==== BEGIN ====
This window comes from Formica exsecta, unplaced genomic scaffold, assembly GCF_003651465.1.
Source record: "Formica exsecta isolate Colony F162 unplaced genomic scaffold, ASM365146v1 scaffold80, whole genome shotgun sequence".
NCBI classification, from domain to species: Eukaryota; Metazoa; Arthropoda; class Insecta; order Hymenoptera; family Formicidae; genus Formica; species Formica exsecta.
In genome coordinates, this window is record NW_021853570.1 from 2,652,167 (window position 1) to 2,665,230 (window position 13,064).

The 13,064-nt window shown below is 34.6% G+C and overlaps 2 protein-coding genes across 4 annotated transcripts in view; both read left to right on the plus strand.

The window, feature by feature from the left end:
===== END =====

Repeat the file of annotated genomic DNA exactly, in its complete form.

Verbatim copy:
This window comes from Formica exsecta, unplaced genomic scaffold, assembly GCF_003651465.1.
Source record: "Formica exsecta isolate Colony F162 unplaced genomic scaffold, ASM365146v1 scaffold80, whole genome shotgun sequence".
NCBI classification, from domain to species: Eukaryota; Metazoa; Arthropoda; class Insecta; order Hymenoptera; family Formicidae; genus Formica; species Formica exsecta.
In genome coordinates, this window is record NW_021853570.1 from 2,652,167 (window position 1) to 2,665,230 (window position 13,064).

The 13,064-nt window shown below is 34.6% G+C and overlaps 2 protein-coding genes across 4 annotated transcripts in view; both read left to right on the plus strand.

The window, feature by feature from the left end: